Huntington argues that the Islamic civilization has experienced a massive population explosion which is fueling instability both on the borders of Islam and in its interior, where fundamentalist movements are becoming increasingly popular. Manifestations of what he terms the "Islamic Resurgence" include the 1979 Iranian revolution and the first Gulf war. Perhaps the most controversial statement Huntington made in the Foreign Affairs article was that "Islam has bloody borders". Huntington believes this to be a real consequence of several factors, including the previously mentioned Muslim youth bulge and population growth and Islamic proximity to many civilizations including Sinic, Orthodox, Western, and African.
Huntington sees Islamic civilization as a potential ally to China, both having more revisionist goals and sharing common conflicts with other civilizations, especially the West. Specifically, he identifies common Chinese and Islamic interests in the areas of weapons proliferation, human rights, and democracy that conflict with those of the West, and feels that these are areas in which the two civilizations will cooperate. Russia, Japan, and India are what Huntington terms 'swing civilizations' and may favor either side. Russia, for example, clashes with the many Muslim ethnic groups on its southern border (such as Chechnya) but cooperates with Iran in order to avoid further Muslim-Orthodox violence in Southern Russia and in an attempt to continue the flow of oil. Huntington argues that a "Sino-Islamic connection" is emerging in which China will cooperate more closely with Iran, Pakistan, and other states to augment its international position.
Huntington also argues that civilizational conflicts are "particularly prevalent between Muslims and non-Muslims", identifying the "bloody borders" between Islamic and non-Islamic civilizations. This conflict dates back as far as the initial thrust of Islam into Europe, its eventual expulsion in the Spanish reconquest, the attacks of the Ottoman Turks on Eastern Europe and Vienna, and the European imperial division of the Islamic nations in the 1800s and 1900s. He believes that some of the factors contributing to this conflict are that both Christianity (upon which Western civilization is based) and Islam are:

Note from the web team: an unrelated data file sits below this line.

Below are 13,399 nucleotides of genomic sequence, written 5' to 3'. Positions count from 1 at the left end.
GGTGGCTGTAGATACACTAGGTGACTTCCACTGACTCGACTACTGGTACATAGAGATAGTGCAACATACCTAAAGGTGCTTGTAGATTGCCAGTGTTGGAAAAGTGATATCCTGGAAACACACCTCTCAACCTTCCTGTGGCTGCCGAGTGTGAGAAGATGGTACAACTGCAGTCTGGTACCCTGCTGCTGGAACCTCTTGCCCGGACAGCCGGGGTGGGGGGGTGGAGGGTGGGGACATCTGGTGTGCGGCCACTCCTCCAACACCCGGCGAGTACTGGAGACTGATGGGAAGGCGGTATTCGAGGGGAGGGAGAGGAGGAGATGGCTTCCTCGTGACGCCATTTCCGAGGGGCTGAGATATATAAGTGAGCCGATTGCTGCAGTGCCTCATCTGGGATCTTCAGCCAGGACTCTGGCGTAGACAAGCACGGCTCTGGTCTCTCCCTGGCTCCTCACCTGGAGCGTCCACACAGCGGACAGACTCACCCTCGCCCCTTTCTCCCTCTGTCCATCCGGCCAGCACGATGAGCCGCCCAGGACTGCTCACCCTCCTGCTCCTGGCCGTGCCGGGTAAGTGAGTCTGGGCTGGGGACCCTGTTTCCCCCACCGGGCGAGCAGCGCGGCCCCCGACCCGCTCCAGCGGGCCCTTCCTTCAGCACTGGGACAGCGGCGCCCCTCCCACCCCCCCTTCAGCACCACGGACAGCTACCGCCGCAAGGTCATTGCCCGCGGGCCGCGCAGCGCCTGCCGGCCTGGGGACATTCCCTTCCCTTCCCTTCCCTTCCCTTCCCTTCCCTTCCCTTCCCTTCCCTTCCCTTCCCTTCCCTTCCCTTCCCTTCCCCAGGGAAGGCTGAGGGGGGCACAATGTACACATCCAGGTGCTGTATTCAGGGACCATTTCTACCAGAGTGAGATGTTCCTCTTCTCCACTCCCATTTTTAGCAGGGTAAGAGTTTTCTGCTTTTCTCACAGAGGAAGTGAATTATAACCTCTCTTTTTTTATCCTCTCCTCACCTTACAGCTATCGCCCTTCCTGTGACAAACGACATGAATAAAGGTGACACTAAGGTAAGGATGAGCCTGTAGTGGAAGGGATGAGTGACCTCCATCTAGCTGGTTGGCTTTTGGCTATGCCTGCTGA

- Missionary religions, seeking conversion by others
- Universal, "all-or-nothing" religions, in the sense that it is believed by both sides that only their faith is the correct one;
- Teleological religions, that is, that their values and beliefs represent the goals of existence and purpose in human existence.
More recent factors contributing to a Western-Islamic clash, Huntington wrote, are the Islamic Resurgence and demographic explosion in Islam, coupled with the values of Western universalism - that is, the view that all civilizations should adopt Western values - that infuriate Islamic fundamentalists.
All these historical and modern factors combined, Huntington wrote briefly in his Foreign Affairs article and in much more detail in his 1996 book, would lead to a bloody clash between the Islamic and Western civilizations. Along with Sinic-Western conflict, he believed, the Western-Islamic clash would represent the bloodiest conflicts of the early 21st century. Thus, the September 11, 2001 terrorist attacks and subsequent events including the Afghanistan and Iraq wars have been widely viewed as a vindication of the Clash theory.